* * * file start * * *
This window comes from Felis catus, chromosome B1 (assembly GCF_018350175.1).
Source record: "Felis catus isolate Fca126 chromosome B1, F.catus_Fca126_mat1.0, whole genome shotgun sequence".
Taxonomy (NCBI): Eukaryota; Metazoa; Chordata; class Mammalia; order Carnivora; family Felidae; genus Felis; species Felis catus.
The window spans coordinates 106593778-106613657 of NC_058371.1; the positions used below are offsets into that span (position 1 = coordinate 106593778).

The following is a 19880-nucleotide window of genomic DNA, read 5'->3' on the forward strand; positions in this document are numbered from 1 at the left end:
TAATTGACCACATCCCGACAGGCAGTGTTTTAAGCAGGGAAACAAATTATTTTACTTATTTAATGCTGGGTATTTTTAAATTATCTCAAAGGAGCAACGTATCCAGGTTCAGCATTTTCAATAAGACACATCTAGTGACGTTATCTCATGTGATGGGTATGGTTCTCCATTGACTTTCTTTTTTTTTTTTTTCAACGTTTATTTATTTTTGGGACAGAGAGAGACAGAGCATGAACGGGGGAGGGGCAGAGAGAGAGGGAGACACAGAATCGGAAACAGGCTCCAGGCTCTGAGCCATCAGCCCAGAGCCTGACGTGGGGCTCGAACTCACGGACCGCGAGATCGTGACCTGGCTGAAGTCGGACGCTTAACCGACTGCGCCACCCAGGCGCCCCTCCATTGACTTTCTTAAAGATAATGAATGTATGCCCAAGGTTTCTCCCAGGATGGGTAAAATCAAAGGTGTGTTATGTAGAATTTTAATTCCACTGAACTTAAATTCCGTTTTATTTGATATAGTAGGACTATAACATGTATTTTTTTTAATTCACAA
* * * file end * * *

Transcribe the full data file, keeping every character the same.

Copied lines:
This window comes from Felis catus, chromosome B1 (assembly GCF_018350175.1).
Source record: "Felis catus isolate Fca126 chromosome B1, F.catus_Fca126_mat1.0, whole genome shotgun sequence".
Taxonomy (NCBI): Eukaryota; Metazoa; Chordata; class Mammalia; order Carnivora; family Felidae; genus Felis; species Felis catus.
The window spans coordinates 106593778-106613657 of NC_058371.1; the positions used below are offsets into that span (position 1 = coordinate 106593778).

The following is a 19880-nucleotide window of genomic DNA, read 5'->3' on the forward strand; positions in this document are numbered from 1 at the left end:
TAATTGACCACATCCCGACAGGCAGTGTTTTAAGCAGGGAAACAAATTATTTTACTTATTTAATGCTGGGTATTTTTAAATTATCTCAAAGGAGCAACGTATCCAGGTTCAGCATTTTCAATAAGACACATCTAGTGACGTTATCTCATGTGATGGGTATGGTTCTCCATTGACTTTCTTTTTTTTTTTTTTCAACGTTTATTTATTTTTGGGACAGAGAGAGACAGAGCATGAACGGGGGAGGGGCAGAGAGAGAGGGAGACACAGAATCGGAAACAGGCTCCAGGCTCTGAGCCATCAGCCCAGAGCCTGACGTGGGGCTCGAACTCACGGACCGCGAGATCGTGACCTGGCTGAAGTCGGACGCTTAACCGACTGCGCCACCCAGGCGCCCCTCCATTGACTTTCTTAAAGATAATGAATGTATGCCCAAGGTTTCTCCCAGGATGGGTAAAATCAAAGGTGTGTTATGTAGAATTTTAATTCCACTGAACTTAAATTCCGTTTTATTTGATATAGTAGGACTATAACATGTATTTTTTTTAATTCACAA